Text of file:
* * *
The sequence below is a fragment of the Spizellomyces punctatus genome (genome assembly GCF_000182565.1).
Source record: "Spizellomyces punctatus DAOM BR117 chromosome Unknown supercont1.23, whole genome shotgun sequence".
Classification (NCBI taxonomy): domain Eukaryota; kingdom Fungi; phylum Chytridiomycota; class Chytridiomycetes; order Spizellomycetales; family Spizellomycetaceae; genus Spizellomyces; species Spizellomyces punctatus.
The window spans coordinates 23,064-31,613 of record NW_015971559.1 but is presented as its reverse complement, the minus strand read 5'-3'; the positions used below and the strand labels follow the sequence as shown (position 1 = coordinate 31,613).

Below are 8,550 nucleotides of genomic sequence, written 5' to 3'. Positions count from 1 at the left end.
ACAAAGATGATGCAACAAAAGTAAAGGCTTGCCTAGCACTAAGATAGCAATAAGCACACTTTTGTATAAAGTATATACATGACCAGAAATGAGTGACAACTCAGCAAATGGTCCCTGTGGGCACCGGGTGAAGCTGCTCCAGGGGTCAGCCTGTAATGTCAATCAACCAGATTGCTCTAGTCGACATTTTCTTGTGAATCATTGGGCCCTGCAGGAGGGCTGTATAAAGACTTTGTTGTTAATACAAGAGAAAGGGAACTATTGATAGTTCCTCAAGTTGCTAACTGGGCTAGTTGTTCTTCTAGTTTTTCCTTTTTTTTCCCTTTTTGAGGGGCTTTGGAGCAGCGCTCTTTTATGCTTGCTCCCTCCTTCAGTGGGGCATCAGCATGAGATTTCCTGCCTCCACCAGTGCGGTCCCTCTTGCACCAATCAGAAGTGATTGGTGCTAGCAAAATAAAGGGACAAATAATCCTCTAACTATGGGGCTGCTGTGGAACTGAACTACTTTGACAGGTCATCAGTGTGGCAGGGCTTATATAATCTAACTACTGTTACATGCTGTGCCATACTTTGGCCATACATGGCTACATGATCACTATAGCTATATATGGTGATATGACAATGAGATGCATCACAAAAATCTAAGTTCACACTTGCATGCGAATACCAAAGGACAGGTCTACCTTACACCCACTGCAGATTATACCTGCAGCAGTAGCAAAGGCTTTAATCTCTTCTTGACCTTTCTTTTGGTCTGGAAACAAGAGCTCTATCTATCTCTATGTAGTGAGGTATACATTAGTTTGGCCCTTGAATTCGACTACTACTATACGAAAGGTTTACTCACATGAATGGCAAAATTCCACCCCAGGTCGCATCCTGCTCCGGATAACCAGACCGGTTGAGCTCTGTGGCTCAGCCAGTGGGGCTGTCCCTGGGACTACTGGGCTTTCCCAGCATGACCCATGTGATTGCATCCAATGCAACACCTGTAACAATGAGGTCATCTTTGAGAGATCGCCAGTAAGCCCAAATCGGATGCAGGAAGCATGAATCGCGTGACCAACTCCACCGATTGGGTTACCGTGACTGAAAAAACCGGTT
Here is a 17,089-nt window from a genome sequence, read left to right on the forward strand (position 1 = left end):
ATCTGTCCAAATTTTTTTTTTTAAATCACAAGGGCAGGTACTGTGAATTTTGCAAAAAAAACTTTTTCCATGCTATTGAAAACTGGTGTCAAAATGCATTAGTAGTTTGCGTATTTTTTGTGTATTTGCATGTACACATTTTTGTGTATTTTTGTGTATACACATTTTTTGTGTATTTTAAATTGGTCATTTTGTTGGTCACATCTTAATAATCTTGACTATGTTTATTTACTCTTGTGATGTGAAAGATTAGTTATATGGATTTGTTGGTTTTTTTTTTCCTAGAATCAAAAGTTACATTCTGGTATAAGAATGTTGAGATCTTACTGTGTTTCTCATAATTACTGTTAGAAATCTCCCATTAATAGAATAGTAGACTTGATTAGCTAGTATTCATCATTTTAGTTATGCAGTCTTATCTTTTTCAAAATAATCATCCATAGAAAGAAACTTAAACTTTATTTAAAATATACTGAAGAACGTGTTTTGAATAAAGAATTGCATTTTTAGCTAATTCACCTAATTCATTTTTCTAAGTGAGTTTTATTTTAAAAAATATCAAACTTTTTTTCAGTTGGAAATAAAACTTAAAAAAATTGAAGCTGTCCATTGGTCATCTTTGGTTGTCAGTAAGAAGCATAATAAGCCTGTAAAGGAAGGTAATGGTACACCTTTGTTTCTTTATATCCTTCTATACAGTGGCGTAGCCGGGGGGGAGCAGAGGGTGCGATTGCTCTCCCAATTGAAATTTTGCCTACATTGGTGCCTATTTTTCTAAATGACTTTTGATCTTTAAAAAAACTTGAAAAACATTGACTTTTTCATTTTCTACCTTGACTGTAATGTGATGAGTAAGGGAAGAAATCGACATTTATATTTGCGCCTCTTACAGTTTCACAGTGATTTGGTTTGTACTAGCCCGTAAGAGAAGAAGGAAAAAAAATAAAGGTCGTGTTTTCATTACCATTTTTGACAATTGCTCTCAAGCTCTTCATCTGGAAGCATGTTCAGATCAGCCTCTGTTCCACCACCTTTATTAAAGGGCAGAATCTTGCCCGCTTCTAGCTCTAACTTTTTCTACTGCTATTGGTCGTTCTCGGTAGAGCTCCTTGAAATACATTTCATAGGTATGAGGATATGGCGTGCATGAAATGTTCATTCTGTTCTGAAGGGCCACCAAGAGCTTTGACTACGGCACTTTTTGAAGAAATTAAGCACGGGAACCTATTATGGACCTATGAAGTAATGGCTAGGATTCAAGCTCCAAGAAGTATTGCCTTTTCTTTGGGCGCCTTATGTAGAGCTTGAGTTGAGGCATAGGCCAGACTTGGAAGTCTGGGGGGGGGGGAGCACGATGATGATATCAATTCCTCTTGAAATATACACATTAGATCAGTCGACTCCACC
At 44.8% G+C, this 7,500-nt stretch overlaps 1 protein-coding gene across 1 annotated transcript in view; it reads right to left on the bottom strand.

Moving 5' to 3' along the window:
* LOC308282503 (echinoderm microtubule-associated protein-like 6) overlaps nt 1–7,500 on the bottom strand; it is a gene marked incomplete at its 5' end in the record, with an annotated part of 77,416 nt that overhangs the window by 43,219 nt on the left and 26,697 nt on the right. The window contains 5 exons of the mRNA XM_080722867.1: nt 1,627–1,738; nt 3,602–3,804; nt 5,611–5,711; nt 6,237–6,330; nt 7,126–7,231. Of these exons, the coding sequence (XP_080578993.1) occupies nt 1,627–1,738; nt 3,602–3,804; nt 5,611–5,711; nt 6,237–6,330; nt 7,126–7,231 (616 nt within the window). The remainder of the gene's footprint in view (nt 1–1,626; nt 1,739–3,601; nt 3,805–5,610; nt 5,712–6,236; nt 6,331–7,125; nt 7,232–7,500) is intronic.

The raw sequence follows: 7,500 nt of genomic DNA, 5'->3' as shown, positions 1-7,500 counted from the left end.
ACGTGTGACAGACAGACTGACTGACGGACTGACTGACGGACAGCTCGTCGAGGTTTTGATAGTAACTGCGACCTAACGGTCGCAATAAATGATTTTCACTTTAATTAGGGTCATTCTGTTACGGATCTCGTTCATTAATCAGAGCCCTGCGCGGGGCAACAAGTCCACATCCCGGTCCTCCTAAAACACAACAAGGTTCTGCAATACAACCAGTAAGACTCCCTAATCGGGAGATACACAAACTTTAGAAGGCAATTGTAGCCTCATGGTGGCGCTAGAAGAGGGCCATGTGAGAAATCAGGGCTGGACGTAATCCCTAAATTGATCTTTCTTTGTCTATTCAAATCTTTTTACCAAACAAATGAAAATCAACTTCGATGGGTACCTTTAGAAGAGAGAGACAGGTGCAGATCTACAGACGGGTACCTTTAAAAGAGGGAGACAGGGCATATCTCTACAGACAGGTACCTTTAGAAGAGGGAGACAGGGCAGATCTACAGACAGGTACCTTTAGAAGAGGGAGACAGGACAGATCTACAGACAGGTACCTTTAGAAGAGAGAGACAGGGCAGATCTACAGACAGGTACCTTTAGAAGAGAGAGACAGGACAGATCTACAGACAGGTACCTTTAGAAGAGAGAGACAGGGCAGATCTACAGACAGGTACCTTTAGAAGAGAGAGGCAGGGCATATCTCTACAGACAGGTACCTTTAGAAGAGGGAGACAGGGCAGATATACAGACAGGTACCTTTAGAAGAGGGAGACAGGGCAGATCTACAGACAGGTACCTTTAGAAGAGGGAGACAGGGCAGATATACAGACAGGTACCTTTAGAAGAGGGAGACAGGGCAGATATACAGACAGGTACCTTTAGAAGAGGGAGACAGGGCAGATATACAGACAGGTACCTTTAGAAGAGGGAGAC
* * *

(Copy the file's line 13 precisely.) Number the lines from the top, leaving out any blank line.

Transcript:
ACGTGTGACAGACAGACTGACTGACGGACTGACTGACGGACAGCTCGTCGAGGTTTTGATAGTAACTGCGACCTAACGGTCGCAATAAATGATTTTCACTTTAATTAGGGTCATTCTGTTACGGATCTCGTTCATTAATCAGAGCCCTGCGCGGGGCAACAAGTCCACATCCCGGTCCTCCTAAAACACAACAAGGTTCTGCAATACAACCAGTAAGACTCCCTAATCGGGAGATACACAAACTTTAGAAGGCAATTGTAGCCTCATGGTGGCGCTAGAAGAGGGCCATGTGAGAAATCAGGGCTGGACGTAATCCCTAAATTGATCTTTCTTTGTCTATTCAAATCTTTTTACCAAACAAATGAAAATCAACTTCGATGGGTACCTTTAGAAGAGAGAGACAGGTGCAGATCTACAGACGGGTACCTTTAAAAGAGGGAGACAGGGCATATCTCTACAGACAGGTACCTTTAGAAGAGGGAGACAGGGCAGATCTACAGACAGGTACCTTTAGAAGAGGGAGACAGGACAGATCTACAGACAGGTACCTTTAGAAGAGAGAGACAGGGCAGATCTACAGACAGGTACCTTTAGAAGAGAGAGACAGGACAGATCTACAGACAGGTACCTTTAGAAGAGAGAGACAGGGCAGATCTACAGACAGGTACCTTTAGAAGAGAGAGGCAGGGCATATCTCTACAGACAGGTACCTTTAGAAGAGGGAGACAGGGCAGATATACAGACAGGTACCTTTAGAAGAGGGAGACAGGGCAGATCTACAGACAGGTACCTTTAGAAGAGGGAGACAGGGCAGATATACAGACAGGTACCTTTAGAAGAGGGAGACAGGGCAGATATACAGACAGGTACCTTTAGAAGAGGGAGACAGGGCAGATATACAGACAGGTACCTTTAGAAGAGGGAGAC